A return on God's investment...
What is the kingdom of God like? If we take Jesus' word for it, most of our assumptions about the kingdom don't relate at all to some of the more popular images of heaven. In our minds' eyes, the dominant images present a place we go to after our time in this life is done. Perhaps it is a place, and we go there to be with God and those whom we love, but see no longer. Perhaps it is a heavenly city? Or perhaps a lovely garden? You might imagine streets of gold and houses made of precious gems? It may just be a "happy" place, when pain and struggle are no more....
I haven't found yet that ideal being offered to us in Jesus' illustrations of what the kingdom of God could be likened to, not yet. Most of what I am hearing about relates to how we relate to each other in this life and how God seems to continually route us back to the choices we are making in the here and now. The kingdom is found in us living fully into covenant with God and each other today...and it has little to do with some aspirational resort in eternity where we get to put our feet up and relax, finally and for eternity.
The kingdom is an ongoing exploration of how we can best be open to the arrival of God, and our impending reunion with the Divine. It is a recognition that living in the kingdom means being attached and committed to an ongoing struggle of justice. It is an ultimate and mutual vulnerability that we tender as a gift back to God, allowing God to redeem that which God has created and loved for eternity...us.
In the same way that God, in the Exodus is calling the people into relationship with their Deliverer with the gift of Torah, Jesus is provoking us to look deeply for the presence of the Divine in each other, particularly in the faces of the poor and those in need. Most of the directions I read in today's Exodus reading do more to restore broken human relationships that they appear to offer in a direct connection to God.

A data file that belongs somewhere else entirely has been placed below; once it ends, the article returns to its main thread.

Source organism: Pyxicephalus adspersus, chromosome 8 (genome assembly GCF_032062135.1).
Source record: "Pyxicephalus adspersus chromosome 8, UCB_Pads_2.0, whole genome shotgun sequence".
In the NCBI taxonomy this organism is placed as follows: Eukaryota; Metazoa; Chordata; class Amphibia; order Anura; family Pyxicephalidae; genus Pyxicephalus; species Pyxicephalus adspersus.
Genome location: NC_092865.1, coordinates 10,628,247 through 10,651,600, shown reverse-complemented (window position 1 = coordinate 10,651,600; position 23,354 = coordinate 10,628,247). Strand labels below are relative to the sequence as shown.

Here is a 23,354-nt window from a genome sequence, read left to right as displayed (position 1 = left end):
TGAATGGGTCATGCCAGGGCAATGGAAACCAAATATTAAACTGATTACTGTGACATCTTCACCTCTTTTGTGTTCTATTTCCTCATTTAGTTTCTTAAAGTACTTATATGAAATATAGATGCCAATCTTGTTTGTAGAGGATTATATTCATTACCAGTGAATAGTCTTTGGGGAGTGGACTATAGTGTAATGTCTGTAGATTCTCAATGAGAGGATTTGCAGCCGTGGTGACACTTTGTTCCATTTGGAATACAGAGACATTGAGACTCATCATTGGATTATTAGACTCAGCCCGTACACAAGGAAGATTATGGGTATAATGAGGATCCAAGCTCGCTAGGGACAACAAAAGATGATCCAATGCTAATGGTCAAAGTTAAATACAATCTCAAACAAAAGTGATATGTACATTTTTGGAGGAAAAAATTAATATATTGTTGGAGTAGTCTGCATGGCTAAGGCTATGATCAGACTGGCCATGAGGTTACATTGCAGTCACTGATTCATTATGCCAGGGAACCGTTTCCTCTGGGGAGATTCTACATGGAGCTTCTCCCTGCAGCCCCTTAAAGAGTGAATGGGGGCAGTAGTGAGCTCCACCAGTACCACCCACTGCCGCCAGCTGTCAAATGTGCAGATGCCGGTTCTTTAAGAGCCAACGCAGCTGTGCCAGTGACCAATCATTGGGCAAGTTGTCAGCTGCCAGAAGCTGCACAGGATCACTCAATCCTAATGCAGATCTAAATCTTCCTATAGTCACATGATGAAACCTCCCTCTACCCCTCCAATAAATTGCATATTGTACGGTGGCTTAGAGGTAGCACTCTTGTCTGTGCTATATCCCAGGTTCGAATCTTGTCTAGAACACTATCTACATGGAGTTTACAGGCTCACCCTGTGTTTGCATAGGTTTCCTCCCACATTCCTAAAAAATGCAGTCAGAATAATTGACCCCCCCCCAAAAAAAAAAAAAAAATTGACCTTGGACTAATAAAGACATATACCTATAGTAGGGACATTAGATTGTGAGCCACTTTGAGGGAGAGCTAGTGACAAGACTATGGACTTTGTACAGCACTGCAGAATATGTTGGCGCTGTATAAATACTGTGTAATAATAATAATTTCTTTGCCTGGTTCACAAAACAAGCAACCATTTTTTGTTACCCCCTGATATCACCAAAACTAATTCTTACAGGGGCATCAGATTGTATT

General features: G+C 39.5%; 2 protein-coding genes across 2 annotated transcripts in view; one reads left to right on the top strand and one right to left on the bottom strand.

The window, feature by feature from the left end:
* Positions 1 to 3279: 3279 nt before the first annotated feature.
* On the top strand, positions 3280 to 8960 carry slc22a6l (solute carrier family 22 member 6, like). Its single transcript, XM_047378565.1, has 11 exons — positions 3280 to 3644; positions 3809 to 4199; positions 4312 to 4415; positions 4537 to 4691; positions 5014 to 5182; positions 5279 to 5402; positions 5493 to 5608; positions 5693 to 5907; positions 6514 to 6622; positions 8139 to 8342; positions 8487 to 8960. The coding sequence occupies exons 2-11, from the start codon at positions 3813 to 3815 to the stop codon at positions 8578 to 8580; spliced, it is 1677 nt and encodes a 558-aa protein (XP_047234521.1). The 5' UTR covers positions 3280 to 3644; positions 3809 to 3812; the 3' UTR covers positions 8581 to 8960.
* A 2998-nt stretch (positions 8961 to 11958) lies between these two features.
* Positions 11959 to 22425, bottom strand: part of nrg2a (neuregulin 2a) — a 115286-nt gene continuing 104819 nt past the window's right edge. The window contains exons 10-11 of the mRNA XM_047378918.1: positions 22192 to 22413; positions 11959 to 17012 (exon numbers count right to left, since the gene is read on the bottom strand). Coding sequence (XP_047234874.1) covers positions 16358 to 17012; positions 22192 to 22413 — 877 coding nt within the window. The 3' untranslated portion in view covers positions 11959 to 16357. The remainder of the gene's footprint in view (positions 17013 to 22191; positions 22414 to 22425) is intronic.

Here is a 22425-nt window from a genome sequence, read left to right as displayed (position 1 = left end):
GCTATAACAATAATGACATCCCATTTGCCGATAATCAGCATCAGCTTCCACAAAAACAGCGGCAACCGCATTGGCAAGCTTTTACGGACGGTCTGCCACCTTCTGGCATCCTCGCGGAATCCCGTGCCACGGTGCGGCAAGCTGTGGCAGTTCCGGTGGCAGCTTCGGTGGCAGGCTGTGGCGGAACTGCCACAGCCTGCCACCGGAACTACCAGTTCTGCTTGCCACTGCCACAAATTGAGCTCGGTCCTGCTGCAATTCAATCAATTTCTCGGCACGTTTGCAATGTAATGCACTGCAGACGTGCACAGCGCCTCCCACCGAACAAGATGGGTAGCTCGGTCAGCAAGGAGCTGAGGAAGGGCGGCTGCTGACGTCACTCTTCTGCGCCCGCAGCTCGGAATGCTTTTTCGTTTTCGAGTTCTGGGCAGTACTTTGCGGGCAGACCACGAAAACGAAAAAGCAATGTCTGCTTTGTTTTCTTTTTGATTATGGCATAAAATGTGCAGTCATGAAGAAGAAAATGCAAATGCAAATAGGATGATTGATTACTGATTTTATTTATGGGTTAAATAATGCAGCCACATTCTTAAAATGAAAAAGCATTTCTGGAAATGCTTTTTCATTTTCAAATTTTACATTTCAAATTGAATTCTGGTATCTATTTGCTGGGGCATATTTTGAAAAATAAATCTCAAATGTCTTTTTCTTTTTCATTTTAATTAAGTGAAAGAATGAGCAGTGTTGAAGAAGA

Jesus' parables direct us to be vigilant (the parable of the bridesmaids and their lamps), willing to risk what God gives us (the parable of the servants and the coins) and finally to see and serve God in everyone in need (the teaching on sheep and goats).
Even the psalm, a song of praise to God, calls us into a present-moment relationship with the Divine.
What does all this mean? It means that relationship with God and the experiences we seek that will indicate that the kingdom of God is real are all going to be found in the present moment. The kingdom is a here and now reality, and our response to that reality is to exist in God, see the world (and our neighbors) with God's eyes and heart...and to act on that connection, becoming agents of justice, of peace and thus find our role as protagonists of faith. When did we see God hungry, or in need? When we do it for the least, we do it for and to God. When we seek reconciliation with our neighbor, we experience reconciliation with the Divine. When we discover the grace and peace of God in those moments, then the Covenant is true and complete.